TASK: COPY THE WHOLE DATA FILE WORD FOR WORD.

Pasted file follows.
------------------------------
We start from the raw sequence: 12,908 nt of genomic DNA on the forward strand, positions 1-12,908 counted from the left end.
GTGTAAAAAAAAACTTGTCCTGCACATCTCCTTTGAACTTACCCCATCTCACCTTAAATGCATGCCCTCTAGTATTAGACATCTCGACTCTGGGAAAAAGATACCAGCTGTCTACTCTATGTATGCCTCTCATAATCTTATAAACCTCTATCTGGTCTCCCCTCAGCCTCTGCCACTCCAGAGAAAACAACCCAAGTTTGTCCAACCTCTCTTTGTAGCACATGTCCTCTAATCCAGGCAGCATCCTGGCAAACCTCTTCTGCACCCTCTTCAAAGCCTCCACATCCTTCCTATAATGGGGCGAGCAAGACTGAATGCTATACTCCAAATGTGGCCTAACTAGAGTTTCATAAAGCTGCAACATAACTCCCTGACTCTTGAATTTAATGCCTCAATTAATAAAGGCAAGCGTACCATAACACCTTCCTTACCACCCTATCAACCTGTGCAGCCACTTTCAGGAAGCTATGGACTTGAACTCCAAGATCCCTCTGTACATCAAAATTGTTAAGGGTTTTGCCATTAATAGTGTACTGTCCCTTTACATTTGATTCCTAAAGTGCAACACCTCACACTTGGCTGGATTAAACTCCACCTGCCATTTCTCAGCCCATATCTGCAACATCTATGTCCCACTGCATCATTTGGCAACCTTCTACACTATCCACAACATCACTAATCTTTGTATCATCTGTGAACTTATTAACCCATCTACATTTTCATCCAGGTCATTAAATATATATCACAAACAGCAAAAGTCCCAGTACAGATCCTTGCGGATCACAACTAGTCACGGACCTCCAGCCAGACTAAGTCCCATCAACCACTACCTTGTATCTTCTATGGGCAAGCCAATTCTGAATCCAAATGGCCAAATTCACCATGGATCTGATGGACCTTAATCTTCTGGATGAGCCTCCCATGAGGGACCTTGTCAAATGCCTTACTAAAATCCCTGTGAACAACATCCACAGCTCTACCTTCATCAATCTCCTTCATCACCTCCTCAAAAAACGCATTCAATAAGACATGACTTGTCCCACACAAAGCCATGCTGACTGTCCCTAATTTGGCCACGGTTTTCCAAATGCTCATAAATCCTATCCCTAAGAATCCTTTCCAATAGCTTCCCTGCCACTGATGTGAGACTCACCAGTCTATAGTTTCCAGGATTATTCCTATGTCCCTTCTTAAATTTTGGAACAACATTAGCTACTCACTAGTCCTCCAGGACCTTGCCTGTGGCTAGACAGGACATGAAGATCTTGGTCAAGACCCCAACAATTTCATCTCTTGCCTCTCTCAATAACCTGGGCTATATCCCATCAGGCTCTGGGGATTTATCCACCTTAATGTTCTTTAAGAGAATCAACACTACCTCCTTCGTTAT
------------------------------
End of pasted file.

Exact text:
We start from the raw sequence: 12,908 nt of genomic DNA on the forward strand, positions 1-12,908 counted from the left end.
GTGTAAAAAAAAACTTGTCCTGCACATCTCCTTTGAACTTACCCCATCTCACCTTAAATGCATGCCCTCTAGTATTAGACATCTCGACTCTGGGAAAAAGATACCAGCTGTCTACTCTATGTATGCCTCTCATAATCTTATAAACCTCTATCTGGTCTCCCCTCAGCCTCTGCCACTCCAGAGAAAACAACCCAAGTTTGTCCAACCTCTCTTTGTAGCACATGTCCTCTAATCCAGGCAGCATCCTGGCAAACCTCTTCTGCACCCTCTTCAAAGCCTCCACATCCTTCCTATAATGGGGCGAGCAAGACTGAATGCTATACTCCAAATGTGGCCTAACTAGAGTTTCATAAAGCTGCAACATAACTCCCTGACTCTTGAATTTAATGCCTCAATTAATAAAGGCAAGCGTACCATAACACCTTCCTTACCACCCTATCAACCTGTGCAGCCACTTTCAGGAAGCTATGGACTTGAACTCCAAGATCCCTCTGTACATCAAAATTGTTAAGGGTTTTGCCATTAATAGTGTACTGTCCCTTTACATTTGATTCCTAAAGTGCAACACCTCACACTTGGCTGGATTAAACTCCACCTGCCATTTCTCAGCCCATATCTGCAACATCTATGTCCCACTGCATCATTTGGCAACCTTCTACACTATCCACAACATCACTAATCTTTGTATCATCTGTGAACTTATTAACCCATCTACATTTTCATCCAGGTCATTAAATATATATCACAAACAGCAAAAGTCCCAGTACAGATCCTTGCGGATCACAACTAGTCACGGACCTCCAGCCAGACTAAGTCCCATCAACCACTACCTTGTATCTTCTATGGGCAAGCCAATTCTGAATCCAAATGGCCAAATTCACCATGGATCTGATGGACCTTAATCTTCTGGATGAGCCTCCCATGAGGGACCTTGTCAAATGCCTTACTAAAATCCCTGTGAACAACATCCACAGCTCTACCTTCATCAATCTCCTTCATCACCTCCTCAAAAAACGCATTCAATAAGACATGACTTGTCCCACACAAAGCCATGCTGACTGTCCCTAATTTGGCCACGGTTTTCCAAATGCTCATAAATCCTATCCCTAAGAATCCTTTCCAATAGCTTCCCTGCCACTGATGTGAGACTCACCAGTCTATAGTTTCCAGGATTATTCCTATGTCCCTTCTTAAATTTTGGAACAACATTAGCTACTCACTAGTCCTCCAGGACCTTGCCTGTGGCTAGACAGGACATGAAGATCTTGGTCAAGACCCCAACAATTTCATCTCTTGCCTCTCTCAATAACCTGGGCTATATCCCATCAGGCTCTGGGGATTTATCCACCTTAATGTTCTTTAAGAGAATCAACACTACCTCCTTCGTTAT